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Globals initialization using templates

 
 
amparikh@gmail.com
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      11-16-2006

Gianni Mariani wrote:
> http://www.velocityreviews.com/forums/(E-Mail Removed) wrote:
> > Gianni Mariani wrote:
> >> red floyd wrote:
> >>
> >>> // missing destructor
> >>> // this is necessary in case T manages some kind of resource.
> >>> ~Globals()
> >>> {
> >>> impl->T::~T();
> >>> }
> >> That's not clearly the right thing. impl is a static and so it does not
> >> necessarily need destruction from a memory leaking perspective.

> >
> > impl might be static....but it might be holding a pointer to an object
> > T which might be holding up stuff. Therefore you need to call the T's
> > destructor.
> >

>
> That would mean that impl will point to unallocated memory if used like
> this:
>
>
> Globals<Type>()->X(); // ok works first time
> Globals<Type>()->Y(); // oops - broken this time


I dont understand this code above....
But you need some kind of descurtion on a refcount basis....

 
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Gianni Mariani
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      11-17-2006
red floyd wrote:
> Gianni Mariani wrote:
>> red floyd wrote:
>>
>>> // missing destructor
>>> // this is necessary in case T manages some kind of resource.
>>> ~Globals()
>>> {
>>> impl->T::~T();
>>> }

>>
>> That's not clearly the right thing. impl is a static and so it does
>> not necessarily need destruction from a memory leaking perspective.

>
> Who said anything about memory? T could be a type that manages a
> resource that could conceivably live beyond the lifetime of the program,
> e.g. a SysV Semaphore.
>
> When the program ends, Global<my_semaphore_manager_class> should bloody
> well call the destructor for the my_semaphore_manager_class object it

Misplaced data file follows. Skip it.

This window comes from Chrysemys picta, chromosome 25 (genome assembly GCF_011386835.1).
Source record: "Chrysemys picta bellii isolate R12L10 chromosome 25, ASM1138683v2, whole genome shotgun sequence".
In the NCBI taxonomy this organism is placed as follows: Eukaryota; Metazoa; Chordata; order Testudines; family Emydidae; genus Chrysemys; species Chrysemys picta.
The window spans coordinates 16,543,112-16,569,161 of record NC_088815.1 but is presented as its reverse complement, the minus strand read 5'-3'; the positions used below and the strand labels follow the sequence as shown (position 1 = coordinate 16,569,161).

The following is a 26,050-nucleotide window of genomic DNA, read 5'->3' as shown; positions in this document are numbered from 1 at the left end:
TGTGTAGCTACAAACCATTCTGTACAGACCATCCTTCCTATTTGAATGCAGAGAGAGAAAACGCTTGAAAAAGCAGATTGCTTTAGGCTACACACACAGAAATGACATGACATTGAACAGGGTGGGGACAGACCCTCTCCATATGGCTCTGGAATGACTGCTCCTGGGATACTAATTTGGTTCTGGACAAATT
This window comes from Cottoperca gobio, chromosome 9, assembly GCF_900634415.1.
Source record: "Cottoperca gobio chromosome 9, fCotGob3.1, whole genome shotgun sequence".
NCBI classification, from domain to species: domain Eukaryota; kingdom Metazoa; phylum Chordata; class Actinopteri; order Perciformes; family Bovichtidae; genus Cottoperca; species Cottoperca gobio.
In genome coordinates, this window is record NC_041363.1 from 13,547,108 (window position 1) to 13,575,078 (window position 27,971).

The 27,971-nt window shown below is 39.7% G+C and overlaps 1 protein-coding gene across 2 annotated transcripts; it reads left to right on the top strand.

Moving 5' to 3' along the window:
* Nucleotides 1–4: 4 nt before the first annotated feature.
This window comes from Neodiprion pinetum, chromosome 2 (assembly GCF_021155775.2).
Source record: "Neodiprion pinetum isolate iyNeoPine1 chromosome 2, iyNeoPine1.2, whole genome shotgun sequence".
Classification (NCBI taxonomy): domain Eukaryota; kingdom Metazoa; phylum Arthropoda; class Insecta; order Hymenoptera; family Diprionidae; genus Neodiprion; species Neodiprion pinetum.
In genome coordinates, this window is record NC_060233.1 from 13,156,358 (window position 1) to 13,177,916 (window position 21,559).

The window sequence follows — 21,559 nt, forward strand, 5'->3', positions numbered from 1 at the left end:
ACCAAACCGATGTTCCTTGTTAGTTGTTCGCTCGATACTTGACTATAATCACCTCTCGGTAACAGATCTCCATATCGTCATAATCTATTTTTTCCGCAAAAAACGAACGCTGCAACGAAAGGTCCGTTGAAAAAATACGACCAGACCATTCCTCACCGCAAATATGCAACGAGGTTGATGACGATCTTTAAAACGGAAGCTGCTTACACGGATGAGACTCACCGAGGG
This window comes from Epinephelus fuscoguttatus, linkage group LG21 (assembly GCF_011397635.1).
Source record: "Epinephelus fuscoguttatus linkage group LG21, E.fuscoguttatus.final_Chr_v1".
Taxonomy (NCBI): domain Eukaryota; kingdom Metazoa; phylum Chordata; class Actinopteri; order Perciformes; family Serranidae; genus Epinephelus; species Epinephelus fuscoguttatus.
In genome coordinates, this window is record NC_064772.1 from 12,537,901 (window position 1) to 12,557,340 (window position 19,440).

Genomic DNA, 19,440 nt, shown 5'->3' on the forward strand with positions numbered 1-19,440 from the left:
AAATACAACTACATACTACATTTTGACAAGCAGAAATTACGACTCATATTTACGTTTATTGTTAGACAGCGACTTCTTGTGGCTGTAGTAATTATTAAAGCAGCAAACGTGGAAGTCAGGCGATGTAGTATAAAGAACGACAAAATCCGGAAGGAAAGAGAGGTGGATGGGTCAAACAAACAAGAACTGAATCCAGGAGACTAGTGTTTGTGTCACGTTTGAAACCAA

> created in impl, so that it can release the resource it holds.
>


We have no idea what this is used for. Clearly there is no destructor
and possibly for good reason. Saying it "should bloody well" have one
is making many assumptions that may not be valid.

 
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red floyd
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      11-17-2006
Gianni Mariani wrote:
> red floyd wrote:
>> Gianni Mariani wrote:
>>> red floyd wrote:
>>>
>>>> // missing destructor
>>>> // this is necessary in case T manages some kind of resource.
>>>> ~Globals()
>>>> {
>>>> impl->T::~T();
>>>> }
>>>
>>> That's not clearly the right thing. impl is a static and so it does
>>> not necessarily need destruction from a memory leaking perspective.

>>
>> Who said anything about memory? T could be a type that manages a
>> resource that could conceivably live beyond the lifetime of the
>> program, e.g. a SysV Semaphore.
>>
>> When the program ends, Global<my_semaphore_manager_class> should
>> bloody well call the destructor for the my_semaphore_manager_class
>> object it created in impl, so that it can release the resource it holds.
>>

>
> We have no idea what this is used for. Clearly there is no destructor
> and possibly for good reason. Saying it "should bloody well" have one
> is making many assumptions that may not be valid.